It was NOT a day to remember.
I had taken a dare/bet to earn ten badly needed dollars, promising to get
us out of a end of period quiz. Unfortunately, the first-year, smiley-faced
Ms. Pepper had taken my antics harder then I'd anticipated. I guess the
dead mouse I left on her desk must have sealed it.
I stopped at the office on
my way out, and as Mr. Johnson was in a meeting I told Mrs. Beard that
I was suspending myself for the rest of the day and the next and that I'd
meet with the principal at 8:00 when I got back the day after that.
I went over to Jason's Salvage
Yard where I worked in my 'spare' time and started stripping the latest
additions to the lot down to their component sellable parts. Jason was
the closest thing I had to a parent...or friend. I was pretty much a loner,
and liked it that way.
My mom left when I was little,
and I never heard from her since. Dad did his best to take care of me,
but the older I got, the less his best became. He had degenerated from
a laughing, caring parent into a drunken slob with matching beergut. We
had a big fight after he got trashed at Mac Gregor's celebrating my first
day of junior high and threw up on me. That was the climax, and he hasn't
done anything positive since.
He never finished school and
it bugs him that I'm still going and may actually graduate. He's been trying
to get me to quit and work full time with him at the mill. I'm the one
who buys the groceries. His money all goes for beer.
Then, there's my car. I got
it two years ago and spend every spare minute and penny on it. Its almost
totally reconstructed, and I won't let dad touch it and won't drive it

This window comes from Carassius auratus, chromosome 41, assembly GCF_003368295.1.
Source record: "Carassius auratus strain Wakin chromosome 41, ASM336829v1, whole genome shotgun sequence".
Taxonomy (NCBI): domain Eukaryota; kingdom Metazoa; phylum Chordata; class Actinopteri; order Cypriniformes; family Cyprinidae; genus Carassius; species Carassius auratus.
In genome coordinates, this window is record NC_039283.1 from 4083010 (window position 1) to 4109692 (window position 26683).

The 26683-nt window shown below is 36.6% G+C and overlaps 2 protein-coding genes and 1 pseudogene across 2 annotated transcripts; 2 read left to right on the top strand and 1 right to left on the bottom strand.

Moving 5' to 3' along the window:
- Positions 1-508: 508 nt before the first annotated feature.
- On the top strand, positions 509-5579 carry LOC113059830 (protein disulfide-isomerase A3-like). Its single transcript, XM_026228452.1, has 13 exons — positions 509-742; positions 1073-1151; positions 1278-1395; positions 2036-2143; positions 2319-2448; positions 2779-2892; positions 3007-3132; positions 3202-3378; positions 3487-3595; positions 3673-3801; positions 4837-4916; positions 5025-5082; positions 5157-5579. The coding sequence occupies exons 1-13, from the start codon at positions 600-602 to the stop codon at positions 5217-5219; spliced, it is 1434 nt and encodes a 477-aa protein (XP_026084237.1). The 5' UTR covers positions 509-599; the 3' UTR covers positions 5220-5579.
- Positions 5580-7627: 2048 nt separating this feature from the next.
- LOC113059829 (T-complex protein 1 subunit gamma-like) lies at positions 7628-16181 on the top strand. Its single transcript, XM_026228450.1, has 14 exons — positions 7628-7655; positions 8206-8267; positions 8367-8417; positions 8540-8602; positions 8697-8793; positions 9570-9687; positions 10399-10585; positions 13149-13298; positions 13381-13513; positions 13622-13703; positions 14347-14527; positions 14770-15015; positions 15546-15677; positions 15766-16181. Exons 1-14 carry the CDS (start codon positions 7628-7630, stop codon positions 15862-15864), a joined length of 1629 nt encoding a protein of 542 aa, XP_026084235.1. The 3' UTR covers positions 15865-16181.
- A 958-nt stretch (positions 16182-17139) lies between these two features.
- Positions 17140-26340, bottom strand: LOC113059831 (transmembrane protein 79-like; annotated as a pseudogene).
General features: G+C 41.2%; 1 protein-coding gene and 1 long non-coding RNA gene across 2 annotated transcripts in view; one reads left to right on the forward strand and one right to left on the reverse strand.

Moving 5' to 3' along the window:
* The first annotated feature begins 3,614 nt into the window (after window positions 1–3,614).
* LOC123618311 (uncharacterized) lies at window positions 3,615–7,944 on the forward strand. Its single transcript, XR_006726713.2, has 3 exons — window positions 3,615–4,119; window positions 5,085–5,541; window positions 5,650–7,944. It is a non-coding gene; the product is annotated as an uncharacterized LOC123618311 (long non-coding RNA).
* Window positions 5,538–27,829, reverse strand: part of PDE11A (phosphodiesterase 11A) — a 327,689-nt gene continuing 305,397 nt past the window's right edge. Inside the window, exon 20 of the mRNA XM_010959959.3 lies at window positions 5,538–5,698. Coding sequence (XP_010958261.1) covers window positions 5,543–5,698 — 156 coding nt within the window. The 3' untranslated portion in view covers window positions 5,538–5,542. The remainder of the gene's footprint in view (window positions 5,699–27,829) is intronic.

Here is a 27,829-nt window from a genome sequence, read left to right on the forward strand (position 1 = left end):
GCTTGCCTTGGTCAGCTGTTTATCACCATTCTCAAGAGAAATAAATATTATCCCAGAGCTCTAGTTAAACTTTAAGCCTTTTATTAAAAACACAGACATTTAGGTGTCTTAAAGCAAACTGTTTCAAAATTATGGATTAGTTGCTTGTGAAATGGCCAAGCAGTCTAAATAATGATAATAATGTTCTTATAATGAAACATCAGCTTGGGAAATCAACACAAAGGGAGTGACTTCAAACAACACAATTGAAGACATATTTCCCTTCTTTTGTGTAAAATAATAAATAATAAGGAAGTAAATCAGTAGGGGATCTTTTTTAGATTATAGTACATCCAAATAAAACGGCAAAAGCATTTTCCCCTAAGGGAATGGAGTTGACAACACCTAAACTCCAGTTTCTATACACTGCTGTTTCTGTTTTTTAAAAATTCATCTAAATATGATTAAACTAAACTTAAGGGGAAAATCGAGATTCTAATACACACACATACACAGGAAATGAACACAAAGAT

myself until I'm finished. It drives dad nuts. Of course, he hasn't had
a license for some time with his drinking problem.
Today, Jason has a Honda civic
with a full set of good wheels that he knows I've been searching for my
car. He tells me that when I've finished with the four new cars, I can
have the wheels. After finishing two of them, its time to head home, so
I set off with two of them for the day's pay. Jason offers me a ride, but
I know its out of his way, and I don't mind the exercise.
I notice that John Stevens's
truck is parked between the shed and trailer, meaning dad probably borrowed
it for something. Then, I hear dad's bellow, demanding that I get in the
trailer. After setting the wheels inside the shed and relocking it, I head
into the trailer. I stop in surprise as I enter the trailer. The curtains,
always shut, are wide open and the room is actually somewhat clean. And,
there is a girl in a t-shirt and miniskirt sitting on the sofa.
"I'm Kayla. Who are you."
"Stetson," dad corrects.
"Why are you here?"
"My mother died last week.
No one else would take me."
Yeah, I was sorry about her
mother, but "...why are you here?"
Dad's smirking, enjoying the
"So Dad came and got me this
morning and brought me back here."
"...that makes her your sister,"
I have a sister??!!
Sam Marsh (Colorado
Blue Spruce Children's Award)
Stetson was in a desperate
situation. His alcoholic father gave him no financial or emotional support,
his mother had abandoned him 14 years earlier, and he was quickly alienating
anyone at school who could have helped him. He thought he wanted to graduate,
but wouldn’t or couldn’t get the homework done. Maybe the GED was his only
chance after the “prank for pay” he pulled in Ms. Pepper’s class was defined
as sexual harassment and grounds for expulsion.
Could his life get worse? Yes,
Kayla arrived. No one knew that Mom was pregnant when she left. After her
death, Kayla had no where else to go. She needed a family, a parent who
could enroll her in school, feed, protect and guide her, but all she had
was Stet and his irresponsible Dad.
The only positive thing in
Stet’s life was his part-time job at the salvage yard. Tearing apart wrecked
cars for parts gave him something to do, some cash, a, his boss and friend
Jason, and the resources for building his own car from parts.
S.L. Rottman draws strong characters
in Stet, Kayla, and Jason. Stet’s problems are realistic. Stet seems like
a loser, but Rottman moves the reader from disdain to admiration for his
strength and determination as he struggles to overcome adversity.
Marge Erickson Freeburn
Spruce Children's Award)